An additional feature on this radio and part of the Bluetooth 5.0 technology is the ability to create a “True Wireless Stereo (TWS)” with two of these speakers. You pair them simultaneously (only available when Bluetooth is active source), make one unit a left speaker and the second a right speaker for a wider stereo sound field.

The AUX IN, USB Port, and 18V DC socket are located under this watertight rubber flap. However, you cannot close this flap if any of these are being utilized, so any of the unused/open ports will be exposed and unprotected. I don’t care for this configuration, but it is fairly common. The radio comes with a 6″ auxiliary cable. There is not a designated storage space for this cord when not in use. I would probably store it in the battery bay.

There are two front-facing “high-performance” speakers on the control panel side. The bass speakers are located on the bottom or base side of the radio. And Bosch touts that this radio has “enhanced bass response”. Total output is stated to be 15 W, but I’m not so sure (more on this below). The radio has a very basic equalizer with bass and treble settings from 1 to 5.

You can position the radio on its bottom feet (bass speakers facing down), standing up on end, or hanging from the integrated hook. It was loudest when sitting on end or hanging. To reach MAX volume you’ll need your phone volume at MAX and then the radio at its MAX setting of 30. But, I need to say this, when it is at MAX volume on both your phone and at the radio it is just NOT very loud. I mean my 16 W JBL FLIP 4 is almost twice as loud. To be sure I wasn’t missing something, I compared the sound output using both power sources, then Bluetooth vs. AUX IN, and also Bluetooth vs. AM/FM reception. None of these options offered any significant boost in volume.

There is a convenient, integrated hanging hook on one end that can be stowed away when not in use.

Bosch Jobsite Radio Performance

This radio has a lot of features that could make it a great jobsite radio, especially the hands-free phone option and the 100 ft. Bluetooth range. I like its size and feel and that it can sit flat, stand on end, or be hung from its hook. The hybrid power flexibility and the USB charging port are both very convenient to have. And with an IP 54 rating, I’d feel safe using it in most conditions. I just wish it was louder.

Bosch Jobsite Radio Final Thoughts

As I stated at the beginning of this article, we want a jobsite radio to be rugged, easy to transport, have decent sound quality, and sometimes we want it to be loud. I’ve always been pretty impressed with Bosch tools, so would I consider this Bosch jobsite radio to be a great choice? The IP54 rating is more than adequate, the overall construction seems like it would be durable, and the handles are easy to grab, even with gloves on. The sound quality is decent, and the 100 ft. Bluetooth range is well above average. It can be controlled almost entirely phone-free, and the hands-free phone option is a real bonus. All that being said, it just isn’t loud enough, and that could be a deal-breaker for some people.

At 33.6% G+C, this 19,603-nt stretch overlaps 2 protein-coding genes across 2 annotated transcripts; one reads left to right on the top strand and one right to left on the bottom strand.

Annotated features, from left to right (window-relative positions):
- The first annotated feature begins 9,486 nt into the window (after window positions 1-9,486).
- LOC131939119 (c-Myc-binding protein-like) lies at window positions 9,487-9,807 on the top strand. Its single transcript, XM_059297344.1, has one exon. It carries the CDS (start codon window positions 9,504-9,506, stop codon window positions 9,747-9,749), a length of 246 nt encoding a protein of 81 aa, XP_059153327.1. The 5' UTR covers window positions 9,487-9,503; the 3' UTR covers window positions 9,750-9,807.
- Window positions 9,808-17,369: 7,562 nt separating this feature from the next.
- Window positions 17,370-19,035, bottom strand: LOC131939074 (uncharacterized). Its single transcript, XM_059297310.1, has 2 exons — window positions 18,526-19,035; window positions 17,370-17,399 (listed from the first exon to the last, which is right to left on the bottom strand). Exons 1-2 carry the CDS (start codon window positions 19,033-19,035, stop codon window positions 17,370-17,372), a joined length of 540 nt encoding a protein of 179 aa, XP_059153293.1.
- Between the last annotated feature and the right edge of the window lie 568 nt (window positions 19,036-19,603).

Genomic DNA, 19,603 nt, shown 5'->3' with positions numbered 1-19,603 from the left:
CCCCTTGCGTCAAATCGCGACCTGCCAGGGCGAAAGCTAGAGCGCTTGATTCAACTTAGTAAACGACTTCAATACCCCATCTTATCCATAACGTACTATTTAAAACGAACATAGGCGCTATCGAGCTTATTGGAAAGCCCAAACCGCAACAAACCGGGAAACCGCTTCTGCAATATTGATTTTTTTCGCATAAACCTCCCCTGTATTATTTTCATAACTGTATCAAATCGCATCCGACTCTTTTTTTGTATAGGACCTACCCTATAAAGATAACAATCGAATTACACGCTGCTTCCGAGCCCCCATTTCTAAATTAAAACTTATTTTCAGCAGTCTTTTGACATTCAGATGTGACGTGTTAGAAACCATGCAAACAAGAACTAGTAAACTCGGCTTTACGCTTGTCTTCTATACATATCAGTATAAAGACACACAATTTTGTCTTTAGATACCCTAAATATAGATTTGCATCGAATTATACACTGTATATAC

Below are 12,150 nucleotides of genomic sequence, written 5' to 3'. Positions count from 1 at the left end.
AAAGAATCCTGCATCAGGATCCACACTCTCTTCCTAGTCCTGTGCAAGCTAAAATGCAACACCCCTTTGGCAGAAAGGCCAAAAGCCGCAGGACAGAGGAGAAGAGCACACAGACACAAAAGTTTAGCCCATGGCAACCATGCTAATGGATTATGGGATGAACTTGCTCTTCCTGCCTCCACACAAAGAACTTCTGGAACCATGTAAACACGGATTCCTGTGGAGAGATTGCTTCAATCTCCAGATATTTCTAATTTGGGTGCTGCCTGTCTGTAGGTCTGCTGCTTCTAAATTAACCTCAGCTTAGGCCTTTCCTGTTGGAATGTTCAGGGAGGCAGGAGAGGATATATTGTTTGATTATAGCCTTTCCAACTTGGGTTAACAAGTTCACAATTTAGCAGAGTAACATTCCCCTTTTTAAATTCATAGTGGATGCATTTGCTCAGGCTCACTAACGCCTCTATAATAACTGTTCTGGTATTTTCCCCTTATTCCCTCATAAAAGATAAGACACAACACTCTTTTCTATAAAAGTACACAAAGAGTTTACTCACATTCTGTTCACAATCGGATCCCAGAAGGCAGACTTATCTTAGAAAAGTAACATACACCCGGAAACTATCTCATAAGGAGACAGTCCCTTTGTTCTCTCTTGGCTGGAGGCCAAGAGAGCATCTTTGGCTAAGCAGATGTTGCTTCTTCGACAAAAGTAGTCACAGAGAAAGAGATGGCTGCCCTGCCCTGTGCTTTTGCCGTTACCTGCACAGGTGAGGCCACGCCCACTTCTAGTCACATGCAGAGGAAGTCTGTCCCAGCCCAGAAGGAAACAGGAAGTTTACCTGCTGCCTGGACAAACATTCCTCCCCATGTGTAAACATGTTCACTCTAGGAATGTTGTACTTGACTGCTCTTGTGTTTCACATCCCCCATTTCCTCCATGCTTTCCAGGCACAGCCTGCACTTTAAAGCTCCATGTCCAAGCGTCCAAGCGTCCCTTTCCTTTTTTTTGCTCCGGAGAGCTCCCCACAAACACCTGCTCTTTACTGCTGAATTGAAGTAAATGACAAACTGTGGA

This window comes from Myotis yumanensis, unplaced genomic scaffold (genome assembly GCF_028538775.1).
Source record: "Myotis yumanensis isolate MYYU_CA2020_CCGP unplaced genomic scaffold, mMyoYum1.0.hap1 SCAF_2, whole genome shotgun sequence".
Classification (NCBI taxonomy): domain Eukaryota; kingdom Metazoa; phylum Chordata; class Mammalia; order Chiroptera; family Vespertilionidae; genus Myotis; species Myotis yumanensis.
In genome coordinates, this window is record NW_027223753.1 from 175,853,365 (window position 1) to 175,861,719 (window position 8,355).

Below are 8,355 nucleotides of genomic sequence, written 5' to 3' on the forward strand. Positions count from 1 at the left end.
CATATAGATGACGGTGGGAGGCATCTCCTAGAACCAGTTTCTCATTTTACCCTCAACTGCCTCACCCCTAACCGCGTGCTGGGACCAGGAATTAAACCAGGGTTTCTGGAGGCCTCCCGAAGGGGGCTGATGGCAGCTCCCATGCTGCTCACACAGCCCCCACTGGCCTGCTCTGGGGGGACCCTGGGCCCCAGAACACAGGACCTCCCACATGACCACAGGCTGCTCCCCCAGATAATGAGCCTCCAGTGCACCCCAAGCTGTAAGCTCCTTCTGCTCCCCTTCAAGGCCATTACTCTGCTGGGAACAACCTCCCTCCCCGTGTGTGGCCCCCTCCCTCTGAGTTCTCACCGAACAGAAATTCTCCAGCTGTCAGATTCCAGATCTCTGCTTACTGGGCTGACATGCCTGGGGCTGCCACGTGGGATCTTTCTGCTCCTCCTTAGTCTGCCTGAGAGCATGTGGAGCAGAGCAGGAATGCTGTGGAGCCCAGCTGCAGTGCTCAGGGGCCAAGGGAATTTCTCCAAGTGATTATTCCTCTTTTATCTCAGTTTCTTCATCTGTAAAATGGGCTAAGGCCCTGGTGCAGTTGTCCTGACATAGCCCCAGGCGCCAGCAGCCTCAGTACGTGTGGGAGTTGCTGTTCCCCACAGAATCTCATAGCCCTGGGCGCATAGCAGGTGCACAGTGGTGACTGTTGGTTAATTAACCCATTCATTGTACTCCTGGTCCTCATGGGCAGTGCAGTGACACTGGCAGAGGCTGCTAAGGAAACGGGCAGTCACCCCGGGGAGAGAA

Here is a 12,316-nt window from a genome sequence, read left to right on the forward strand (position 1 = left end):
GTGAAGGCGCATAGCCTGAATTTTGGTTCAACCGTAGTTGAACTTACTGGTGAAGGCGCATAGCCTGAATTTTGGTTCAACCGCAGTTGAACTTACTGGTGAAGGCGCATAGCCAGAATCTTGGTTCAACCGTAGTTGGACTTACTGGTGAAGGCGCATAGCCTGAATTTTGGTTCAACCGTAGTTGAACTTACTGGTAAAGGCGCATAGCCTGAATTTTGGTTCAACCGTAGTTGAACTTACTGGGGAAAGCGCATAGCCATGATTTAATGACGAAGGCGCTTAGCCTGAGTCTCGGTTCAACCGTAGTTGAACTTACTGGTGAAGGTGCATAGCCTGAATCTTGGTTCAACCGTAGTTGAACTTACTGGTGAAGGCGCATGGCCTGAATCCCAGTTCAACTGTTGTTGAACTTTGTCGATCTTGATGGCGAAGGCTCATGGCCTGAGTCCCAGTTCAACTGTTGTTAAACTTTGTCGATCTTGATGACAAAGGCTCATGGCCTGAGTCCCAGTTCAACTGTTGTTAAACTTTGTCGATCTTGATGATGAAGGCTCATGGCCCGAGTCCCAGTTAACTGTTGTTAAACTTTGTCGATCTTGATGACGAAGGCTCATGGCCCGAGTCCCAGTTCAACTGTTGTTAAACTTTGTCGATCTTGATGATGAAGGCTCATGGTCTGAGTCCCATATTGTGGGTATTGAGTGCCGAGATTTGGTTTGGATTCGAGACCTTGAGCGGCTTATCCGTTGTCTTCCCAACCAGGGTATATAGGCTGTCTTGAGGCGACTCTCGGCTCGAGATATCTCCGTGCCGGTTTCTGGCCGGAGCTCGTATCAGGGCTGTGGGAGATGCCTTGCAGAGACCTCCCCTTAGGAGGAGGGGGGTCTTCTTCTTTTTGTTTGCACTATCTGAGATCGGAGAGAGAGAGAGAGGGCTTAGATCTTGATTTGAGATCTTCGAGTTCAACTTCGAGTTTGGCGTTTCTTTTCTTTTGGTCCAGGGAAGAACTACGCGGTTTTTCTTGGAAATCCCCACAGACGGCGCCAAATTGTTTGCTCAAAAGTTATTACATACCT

1. I concur with your views on this unit. One item that is awkward however is the removal of the battery. Trying to get your fingers behind the end to slide it out, while pushing the release button in the opposite direction is very awkward.

  2. Yes. removing the battery is a flaw in the design. It’s also overweight compared to the Bosh PB180. Why did engineers not realize, “darn battery is hell to change out an this weighs a ton”. I ripped the battery cover totally off. Manufacturer could have saved plastic, hinges and weight. The previous version PB-180 Bosh radio is the bomb! All it needed was Bluetooth. Someone stole my PB180 Bosh 18V battery off Miami Beach on a hot summer day. I though to myself, “what is the thief going to do when the battery dies.” Probably through it in the garbage. I just purchased a new used PB180 for $67, a deal. Will work good with my Bosh collection of 18V tools, which I love, and collect for collection sake.